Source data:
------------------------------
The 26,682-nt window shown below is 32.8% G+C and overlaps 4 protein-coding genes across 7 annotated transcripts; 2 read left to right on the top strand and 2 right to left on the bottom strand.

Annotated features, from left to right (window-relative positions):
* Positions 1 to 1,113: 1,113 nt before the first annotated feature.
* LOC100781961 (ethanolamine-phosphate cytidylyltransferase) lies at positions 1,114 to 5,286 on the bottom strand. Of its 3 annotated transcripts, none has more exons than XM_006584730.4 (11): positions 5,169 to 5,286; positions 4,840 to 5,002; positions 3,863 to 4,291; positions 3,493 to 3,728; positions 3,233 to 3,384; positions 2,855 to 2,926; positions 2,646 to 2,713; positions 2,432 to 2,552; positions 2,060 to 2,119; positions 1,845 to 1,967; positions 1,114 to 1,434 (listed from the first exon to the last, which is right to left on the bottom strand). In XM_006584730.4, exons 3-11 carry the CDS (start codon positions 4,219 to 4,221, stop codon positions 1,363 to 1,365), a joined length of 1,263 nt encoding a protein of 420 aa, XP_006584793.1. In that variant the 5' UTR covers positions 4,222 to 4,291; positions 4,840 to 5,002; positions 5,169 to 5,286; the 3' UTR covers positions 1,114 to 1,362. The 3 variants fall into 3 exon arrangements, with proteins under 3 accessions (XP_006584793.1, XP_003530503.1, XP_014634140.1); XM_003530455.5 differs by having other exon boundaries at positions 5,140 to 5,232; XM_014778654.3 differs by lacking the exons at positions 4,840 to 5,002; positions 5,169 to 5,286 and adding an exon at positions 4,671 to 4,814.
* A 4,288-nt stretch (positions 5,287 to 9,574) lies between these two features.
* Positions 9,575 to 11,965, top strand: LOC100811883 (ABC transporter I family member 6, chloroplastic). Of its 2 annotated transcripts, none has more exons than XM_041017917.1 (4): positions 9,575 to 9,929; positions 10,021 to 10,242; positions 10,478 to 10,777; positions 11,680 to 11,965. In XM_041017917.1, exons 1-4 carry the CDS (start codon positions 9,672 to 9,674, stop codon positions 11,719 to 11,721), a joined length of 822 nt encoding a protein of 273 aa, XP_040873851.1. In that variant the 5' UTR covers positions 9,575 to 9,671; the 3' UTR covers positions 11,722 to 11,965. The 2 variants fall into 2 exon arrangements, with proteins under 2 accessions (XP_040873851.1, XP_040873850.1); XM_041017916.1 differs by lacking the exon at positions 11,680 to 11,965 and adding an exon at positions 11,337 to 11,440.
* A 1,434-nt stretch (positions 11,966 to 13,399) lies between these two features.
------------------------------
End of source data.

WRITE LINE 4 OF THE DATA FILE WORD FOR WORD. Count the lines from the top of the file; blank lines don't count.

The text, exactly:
* LOC100781961 (ethanolamine-phosphate cytidylyltransferase) lies at positions 1,114 to 5,286 on the bottom strand. Of its 3 annotated transcripts, none has more exons than XM_006584730.4 (11): positions 5,169 to 5,286; positions 4,840 to 5,002; positions 3,863 to 4,291; positions 3,493 to 3,728; positions 3,233 to 3,384; positions 2,855 to 2,926; positions 2,646 to 2,713; positions 2,432 to 2,552; positions 2,060 to 2,119; positions 1,845 to 1,967; positions 1,114 to 1,434 (listed from the first exon to the last, which is right to left on the bottom strand). In XM_006584730.4, exons 3-11 carry the CDS (start codon positions 4,219 to 4,221, stop codon positions 1,363 to 1,365), a joined length of 1,263 nt encoding a protein of 420 aa, XP_006584793.1. In that variant the 5' UTR covers positions 4,222 to 4,291; positions 4,840 to 5,002; positions 5,169 to 5,286; the 3' UTR covers positions 1,114 to 1,362. The 3 variants fall into 3 exon arrangements, with proteins under 3 accessions (XP_006584793.1, XP_003530503.1, XP_014634140.1); XM_003530455.5 differs by having other exon boundaries at positions 5,140 to 5,232; XM_014778654.3 differs by lacking the exons at positions 4,840 to 5,002; positions 5,169 to 5,286 and adding an exon at positions 4,671 to 4,814.